Cocaine facts make the dangers of this drug clear. This stimulant is a highly addictive street drug. Cocaine comes from the leaves of the coca plant, which grows in South America. In its processed form, cocaine is a fine, white powder. Learning cocaine facts and statistics on cocaine is important to understanding the dangers of this drug.
On the street, people may refer to cocaine as "crack," "rock," "snow," or "coke." People often snort this drug through the nose, or they may rub a small amount of the powder into the gums. Another option involves dissolving cocaine in water and then injecting it directly into the bloodstream. Crack cocaine has been processed into a different form, making it possible to smoke it. This form of the drug gets its name from the crackling noise it makes when it's heated.
Statistics of cocaine use suggest that people often take this drug in short binges, using it repeatedly and increasing the dosages in a narrow time frame. This method is necessary for users to maintain the effects of the drug on the brain. Cocaine causes changes in how the chemical dopamine behaves inside the brain. Under normal conditions, the brain releases dopamine in response to positive stimuli such as accomplishing a goal, exercising, or smelling a favorite food. After a cell releases dopamine under natural conditions, it moves back into the originating cell to be recycled. Dopamine released unnaturally due to cocaine will not recycle, which leads to a buildup of dopamine outside of the brain cells. As the dopamine accumulates, it blocks normal brain communication, which causes people to resort to cocaine again and again to replicate the good feelings.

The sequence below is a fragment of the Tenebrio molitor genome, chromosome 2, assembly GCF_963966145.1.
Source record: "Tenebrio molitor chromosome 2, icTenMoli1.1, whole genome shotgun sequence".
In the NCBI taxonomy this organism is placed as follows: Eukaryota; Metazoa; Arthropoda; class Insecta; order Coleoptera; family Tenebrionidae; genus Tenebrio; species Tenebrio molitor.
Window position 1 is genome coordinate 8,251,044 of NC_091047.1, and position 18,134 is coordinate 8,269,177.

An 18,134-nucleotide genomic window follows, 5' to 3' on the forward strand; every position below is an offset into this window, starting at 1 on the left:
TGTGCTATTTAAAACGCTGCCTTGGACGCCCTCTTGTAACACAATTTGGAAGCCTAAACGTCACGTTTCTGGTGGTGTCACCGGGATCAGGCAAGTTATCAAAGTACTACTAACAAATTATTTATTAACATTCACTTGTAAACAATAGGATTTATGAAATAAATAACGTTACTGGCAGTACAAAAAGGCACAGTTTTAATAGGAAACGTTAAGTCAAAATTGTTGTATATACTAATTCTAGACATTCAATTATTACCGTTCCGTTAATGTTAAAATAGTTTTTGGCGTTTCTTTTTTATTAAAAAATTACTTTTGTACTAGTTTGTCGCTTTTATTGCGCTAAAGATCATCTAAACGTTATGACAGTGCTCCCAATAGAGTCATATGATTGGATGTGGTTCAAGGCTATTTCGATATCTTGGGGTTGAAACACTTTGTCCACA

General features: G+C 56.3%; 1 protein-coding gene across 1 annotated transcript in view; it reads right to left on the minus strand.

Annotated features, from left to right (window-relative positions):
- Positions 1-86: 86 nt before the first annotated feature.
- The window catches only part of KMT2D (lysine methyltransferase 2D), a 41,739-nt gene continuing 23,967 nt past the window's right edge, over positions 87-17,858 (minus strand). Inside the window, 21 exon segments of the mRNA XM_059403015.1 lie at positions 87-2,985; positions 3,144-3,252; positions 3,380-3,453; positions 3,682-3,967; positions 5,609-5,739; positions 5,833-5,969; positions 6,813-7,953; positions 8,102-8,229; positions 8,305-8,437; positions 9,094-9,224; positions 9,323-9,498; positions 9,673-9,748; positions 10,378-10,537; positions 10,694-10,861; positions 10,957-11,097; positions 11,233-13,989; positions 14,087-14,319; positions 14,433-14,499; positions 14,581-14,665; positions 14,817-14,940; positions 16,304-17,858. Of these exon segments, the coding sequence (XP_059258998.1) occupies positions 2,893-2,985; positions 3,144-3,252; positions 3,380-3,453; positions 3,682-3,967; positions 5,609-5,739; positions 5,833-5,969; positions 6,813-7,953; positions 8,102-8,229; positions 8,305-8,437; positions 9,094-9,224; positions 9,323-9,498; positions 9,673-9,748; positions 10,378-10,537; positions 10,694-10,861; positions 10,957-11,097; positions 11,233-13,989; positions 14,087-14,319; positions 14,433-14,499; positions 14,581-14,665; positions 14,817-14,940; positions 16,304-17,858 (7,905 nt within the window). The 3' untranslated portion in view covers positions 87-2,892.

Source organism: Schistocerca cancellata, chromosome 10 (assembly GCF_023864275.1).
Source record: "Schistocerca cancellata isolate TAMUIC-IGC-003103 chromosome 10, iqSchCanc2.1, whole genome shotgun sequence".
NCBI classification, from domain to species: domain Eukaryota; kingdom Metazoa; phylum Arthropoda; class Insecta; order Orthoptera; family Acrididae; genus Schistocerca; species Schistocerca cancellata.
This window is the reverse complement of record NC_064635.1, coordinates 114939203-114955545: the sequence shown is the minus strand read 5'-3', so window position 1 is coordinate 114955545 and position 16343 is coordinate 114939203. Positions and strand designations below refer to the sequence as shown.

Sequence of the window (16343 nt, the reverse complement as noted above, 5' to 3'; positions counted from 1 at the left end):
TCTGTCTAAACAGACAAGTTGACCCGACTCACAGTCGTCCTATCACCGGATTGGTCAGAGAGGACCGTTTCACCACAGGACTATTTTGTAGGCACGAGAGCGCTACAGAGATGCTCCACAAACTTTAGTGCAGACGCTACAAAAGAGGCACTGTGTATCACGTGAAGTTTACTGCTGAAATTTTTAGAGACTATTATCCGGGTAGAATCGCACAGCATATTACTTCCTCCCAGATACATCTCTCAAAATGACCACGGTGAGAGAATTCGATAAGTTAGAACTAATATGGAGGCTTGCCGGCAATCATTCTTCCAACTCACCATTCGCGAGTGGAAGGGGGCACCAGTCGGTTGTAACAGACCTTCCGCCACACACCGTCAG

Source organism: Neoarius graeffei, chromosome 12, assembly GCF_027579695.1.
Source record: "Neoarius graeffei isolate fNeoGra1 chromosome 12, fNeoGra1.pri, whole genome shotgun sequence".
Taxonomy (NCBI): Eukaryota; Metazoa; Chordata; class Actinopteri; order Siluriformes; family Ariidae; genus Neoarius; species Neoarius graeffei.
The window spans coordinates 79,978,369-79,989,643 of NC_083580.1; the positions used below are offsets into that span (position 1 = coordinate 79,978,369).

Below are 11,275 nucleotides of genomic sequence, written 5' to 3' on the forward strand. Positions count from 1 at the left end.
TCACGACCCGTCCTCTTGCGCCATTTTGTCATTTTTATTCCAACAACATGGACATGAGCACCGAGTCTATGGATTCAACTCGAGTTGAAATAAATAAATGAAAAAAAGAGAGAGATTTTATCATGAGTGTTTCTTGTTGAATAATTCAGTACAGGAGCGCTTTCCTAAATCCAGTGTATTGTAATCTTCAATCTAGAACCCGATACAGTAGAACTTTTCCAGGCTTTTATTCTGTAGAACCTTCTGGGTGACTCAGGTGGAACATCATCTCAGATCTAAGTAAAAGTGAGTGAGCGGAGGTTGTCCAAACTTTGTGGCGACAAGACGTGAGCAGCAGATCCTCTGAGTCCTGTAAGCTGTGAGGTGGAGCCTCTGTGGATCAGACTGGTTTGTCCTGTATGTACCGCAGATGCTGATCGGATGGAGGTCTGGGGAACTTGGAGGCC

The United States categorizes cocaine as a Schedule II drug, which means that it has limited medical benefit and the potential for abuse is high. Statistics of cocaine arrests place it second on the worldwide list of most trafficked illegal drugs. U.S. cocaine use statistics from 2014 show that 1.5 million Americans ages 12 and older reported using cocaine within the most recent month. People between the ages of 18 and 24 have the highest usage rate, with 1.4 percent reporting using cocaine within the past month.
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